Infertility - A Lonely Battle
This week is Infertility Awareness Week. Infertility sucks - there’s really no other way to put it. Actually, I can think of a lot of words I’d use to describe infertility, but most of them would need to be censored.
When a couple is unsuccessful trying to conceive, it is so heartbreaking and yet the world continues going on around you. It can be lonely and isolating. Friends get pregnant and have baby showers and gender reveal parties. You want to be happy for them, but really you just want to RSVP no or cancel at the last minute. If you actually get yourself there, you hold back tears the entire time. I remember throwing a good friend’s baby shower shortly after my first round of IVF failed. I had overstimulated during that round, so I still had a bunch of hormones in my system and was so bloated that none of my clothes fit. Once I squeezed into a way too-tight dress, I struggled not to cry the entire shower. I finally broke down in tears after all the pink decorations were put away and the last guests had left.
Well meaning friends and family who know you’re trying to conceive usually say the wrong thing, it’s almost like there’s a book out there about how to say the wrong thing in this situation! They tell you to just “relax, it will happen if you just stop trying!” If you’re open about your infertility journey, people can get nosy and sometimes the most private details become the subject of casual conversation. The actual act of trying to get pregnant is no longer fun since you’re scheduling it and only focused on the goal, and that can seriously impact any desire to have sex.
If you’ve decided to try in vitro, the whole process is an invasion. For women, there are so many things entering your body (probes, needles, drugs). You have to be at the doctor’s office many times per week, so if you work in an office your colleagues are likely suspicious or annoyed at you for how often you’re arriving late or leaving early. The hormones make your emotions all out of whack, and the bloating and discomfort can be unbearable. I think it took me 9 months to finally lose all the weight I gained during my two unsuccessful rounds of IVF. For men, the small cup and the dirty movies/magazines in the sterile room is enough to make even the most virile man freeze up. Not to mention the cost, IVF is a serious invasion of a couple’s bank account!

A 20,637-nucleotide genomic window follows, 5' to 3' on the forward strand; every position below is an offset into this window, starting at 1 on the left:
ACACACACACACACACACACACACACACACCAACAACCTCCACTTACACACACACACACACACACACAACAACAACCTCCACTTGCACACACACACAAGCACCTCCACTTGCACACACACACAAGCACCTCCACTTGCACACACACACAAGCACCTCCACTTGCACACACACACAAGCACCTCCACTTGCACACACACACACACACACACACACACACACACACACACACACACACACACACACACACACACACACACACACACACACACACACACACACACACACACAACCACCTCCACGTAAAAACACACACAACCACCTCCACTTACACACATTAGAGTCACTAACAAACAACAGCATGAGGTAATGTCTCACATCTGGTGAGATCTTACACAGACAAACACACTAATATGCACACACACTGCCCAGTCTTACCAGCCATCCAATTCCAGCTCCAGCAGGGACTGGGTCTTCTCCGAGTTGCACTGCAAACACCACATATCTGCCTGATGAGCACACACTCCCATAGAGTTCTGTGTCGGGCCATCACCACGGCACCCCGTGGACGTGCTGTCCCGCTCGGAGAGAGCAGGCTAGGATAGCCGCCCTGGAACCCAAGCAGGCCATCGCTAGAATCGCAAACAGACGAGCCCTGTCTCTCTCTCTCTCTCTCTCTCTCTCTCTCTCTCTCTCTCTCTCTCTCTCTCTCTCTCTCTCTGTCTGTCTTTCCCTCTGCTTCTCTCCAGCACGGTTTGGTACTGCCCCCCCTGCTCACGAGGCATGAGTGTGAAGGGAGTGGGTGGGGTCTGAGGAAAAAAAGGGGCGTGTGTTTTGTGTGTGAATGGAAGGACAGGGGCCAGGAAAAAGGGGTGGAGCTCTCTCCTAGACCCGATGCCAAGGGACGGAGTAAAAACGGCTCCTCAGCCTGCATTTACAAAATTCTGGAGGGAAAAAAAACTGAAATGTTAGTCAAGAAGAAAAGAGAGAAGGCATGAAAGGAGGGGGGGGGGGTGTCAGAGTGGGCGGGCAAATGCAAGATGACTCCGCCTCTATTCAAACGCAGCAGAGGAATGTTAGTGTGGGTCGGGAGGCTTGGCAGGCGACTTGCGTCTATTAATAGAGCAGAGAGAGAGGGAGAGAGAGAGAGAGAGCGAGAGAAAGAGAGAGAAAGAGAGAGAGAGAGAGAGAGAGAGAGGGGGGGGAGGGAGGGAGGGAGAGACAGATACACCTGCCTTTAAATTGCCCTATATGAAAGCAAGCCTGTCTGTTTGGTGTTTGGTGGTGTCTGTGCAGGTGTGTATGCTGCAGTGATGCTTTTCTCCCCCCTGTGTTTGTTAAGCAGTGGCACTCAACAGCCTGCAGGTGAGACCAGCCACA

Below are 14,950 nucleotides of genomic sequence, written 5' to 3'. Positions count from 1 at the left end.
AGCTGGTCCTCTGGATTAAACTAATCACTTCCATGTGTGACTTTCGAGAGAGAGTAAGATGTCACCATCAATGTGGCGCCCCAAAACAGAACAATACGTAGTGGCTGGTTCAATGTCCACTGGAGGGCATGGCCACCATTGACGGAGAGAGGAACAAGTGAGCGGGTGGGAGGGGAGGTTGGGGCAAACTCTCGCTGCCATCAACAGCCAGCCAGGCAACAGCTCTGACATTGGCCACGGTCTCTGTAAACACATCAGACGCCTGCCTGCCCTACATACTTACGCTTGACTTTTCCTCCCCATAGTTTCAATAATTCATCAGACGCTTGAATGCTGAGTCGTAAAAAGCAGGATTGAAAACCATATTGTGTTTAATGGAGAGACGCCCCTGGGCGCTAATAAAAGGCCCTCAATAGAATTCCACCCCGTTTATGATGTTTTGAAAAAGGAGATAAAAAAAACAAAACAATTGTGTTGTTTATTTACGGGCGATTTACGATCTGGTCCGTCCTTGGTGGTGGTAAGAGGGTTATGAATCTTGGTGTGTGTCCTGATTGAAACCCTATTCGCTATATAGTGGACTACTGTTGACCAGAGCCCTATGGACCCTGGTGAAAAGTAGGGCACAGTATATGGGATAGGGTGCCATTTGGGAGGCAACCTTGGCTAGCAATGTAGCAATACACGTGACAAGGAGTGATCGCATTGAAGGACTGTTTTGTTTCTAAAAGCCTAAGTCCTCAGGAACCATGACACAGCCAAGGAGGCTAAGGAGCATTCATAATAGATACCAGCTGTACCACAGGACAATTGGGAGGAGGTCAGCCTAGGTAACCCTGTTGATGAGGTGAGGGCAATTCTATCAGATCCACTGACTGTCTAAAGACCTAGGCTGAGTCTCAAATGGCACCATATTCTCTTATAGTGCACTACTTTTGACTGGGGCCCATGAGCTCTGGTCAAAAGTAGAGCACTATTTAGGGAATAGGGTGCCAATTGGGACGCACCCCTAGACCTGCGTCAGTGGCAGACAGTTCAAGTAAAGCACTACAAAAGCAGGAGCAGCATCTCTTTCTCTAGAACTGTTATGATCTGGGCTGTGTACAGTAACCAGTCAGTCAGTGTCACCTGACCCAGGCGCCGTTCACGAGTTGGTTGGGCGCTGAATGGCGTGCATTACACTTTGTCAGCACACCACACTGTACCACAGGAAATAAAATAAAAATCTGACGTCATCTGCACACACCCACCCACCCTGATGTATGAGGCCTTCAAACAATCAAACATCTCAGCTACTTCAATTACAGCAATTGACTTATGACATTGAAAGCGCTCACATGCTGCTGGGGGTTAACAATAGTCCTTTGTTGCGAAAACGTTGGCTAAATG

Many of my clients pursuing adoption have struggled with infertility. Many are trying to pay off the debt of unsuccessful fertility treatments and are now terrified about the thought of losing more money in a disrupted adoption. Many have a child already, but are now struggling with unexplained secondary infertility and dealing with those emotions while trying to be a parent. Some are still struggling with the grief/loss/anger relating to the infertility, and the idea that their only option for a child is in someone else’s hands, whether it’s a doctor, egg donor or expectant mother considering an adoption plan.
My advice is just that you survive - put one foot in front of the other and try and move ahead, whatever direction that takes you. I believe time does make things better. Seek help, a good grief counselor can help you deal with the emotions relating to the infertility. There are infertility support groups that you can participate in virtually or in person (check your local hospitals for their educational programs). If you feel you’re meant to be a parent, consider other ways to grow your family, but only when you’re ready to move on. Consider adopting through foster care, domestic private adoption, embryo adoption, an egg donor, or surrogacy, there are so many different ways to grow your family after infertility. Each option has its own pros and cons, and some won’t be an option due to the underlying cause of your infertility.
If you decide that assisted reproductive technology is the way you want to grow your family, do your research on the professionals you choose to work with and make sure you have an experienced attorney helping you with the essential contracts. The American Academy of Adoption & Assisted Reproduction Attorneys is a great resource for experienced attorneys in your state who can advise you through the legal aspects of the process.
If you decide domestic adoption is a route you want to take, consider hiring an adoption advisor to guide you through the process. Choose an advisor like me who has experienced the loss you have, has seen the negative pregnancy tests, experienced the sticker shock of IVF, and came out the other side holding the child meant for their family. That person will be able to better empathize with what you’re going through and all that you’ve experienced in order to become a parent!